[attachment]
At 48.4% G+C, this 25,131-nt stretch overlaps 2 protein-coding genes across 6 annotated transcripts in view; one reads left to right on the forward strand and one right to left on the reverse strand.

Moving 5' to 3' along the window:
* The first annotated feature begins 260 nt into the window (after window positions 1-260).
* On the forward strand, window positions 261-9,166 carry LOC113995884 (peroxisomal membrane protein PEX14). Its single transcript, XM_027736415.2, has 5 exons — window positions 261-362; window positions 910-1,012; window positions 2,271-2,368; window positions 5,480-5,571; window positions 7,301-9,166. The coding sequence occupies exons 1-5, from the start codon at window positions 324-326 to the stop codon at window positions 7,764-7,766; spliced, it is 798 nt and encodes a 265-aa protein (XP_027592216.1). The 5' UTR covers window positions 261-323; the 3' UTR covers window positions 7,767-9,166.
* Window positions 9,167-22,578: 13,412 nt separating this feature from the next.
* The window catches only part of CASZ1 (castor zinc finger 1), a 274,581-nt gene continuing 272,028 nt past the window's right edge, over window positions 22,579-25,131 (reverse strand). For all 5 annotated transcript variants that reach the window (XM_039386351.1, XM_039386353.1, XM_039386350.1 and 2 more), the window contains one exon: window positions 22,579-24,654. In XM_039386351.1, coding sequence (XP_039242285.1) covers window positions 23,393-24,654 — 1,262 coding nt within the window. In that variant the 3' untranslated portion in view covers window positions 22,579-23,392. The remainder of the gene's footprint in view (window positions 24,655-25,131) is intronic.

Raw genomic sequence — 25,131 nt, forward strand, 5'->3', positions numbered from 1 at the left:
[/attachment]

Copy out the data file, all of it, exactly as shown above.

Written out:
At 48.4% G+C, this 25,131-nt stretch overlaps 2 protein-coding genes across 6 annotated transcripts in view; one reads left to right on the forward strand and one right to left on the reverse strand.

Moving 5' to 3' along the window:
* The first annotated feature begins 260 nt into the window (after window positions 1-260).
* On the forward strand, window positions 261-9,166 carry LOC113995884 (peroxisomal membrane protein PEX14). Its single transcript, XM_027736415.2, has 5 exons — window positions 261-362; window positions 910-1,012; window positions 2,271-2,368; window positions 5,480-5,571; window positions 7,301-9,166. The coding sequence occupies exons 1-5, from the start codon at window positions 324-326 to the stop codon at window positions 7,764-7,766; spliced, it is 798 nt and encodes a 265-aa protein (XP_027592216.1). The 5' UTR covers window positions 261-323; the 3' UTR covers window positions 7,767-9,166.
* Window positions 9,167-22,578: 13,412 nt separating this feature from the next.
* The window catches only part of CASZ1 (castor zinc finger 1), a 274,581-nt gene continuing 272,028 nt past the window's right edge, over window positions 22,579-25,131 (reverse strand). For all 5 annotated transcript variants that reach the window (XM_039386351.1, XM_039386353.1, XM_039386350.1 and 2 more), the window contains one exon: window positions 22,579-24,654. In XM_039386351.1, coding sequence (XP_039242285.1) covers window positions 23,393-24,654 — 1,262 coding nt within the window. In that variant the 3' untranslated portion in view covers window positions 22,579-23,392. The remainder of the gene's footprint in view (window positions 24,655-25,131) is intronic.

Raw genomic sequence — 25,131 nt, forward strand, 5'->3', positions numbered from 1 at the left: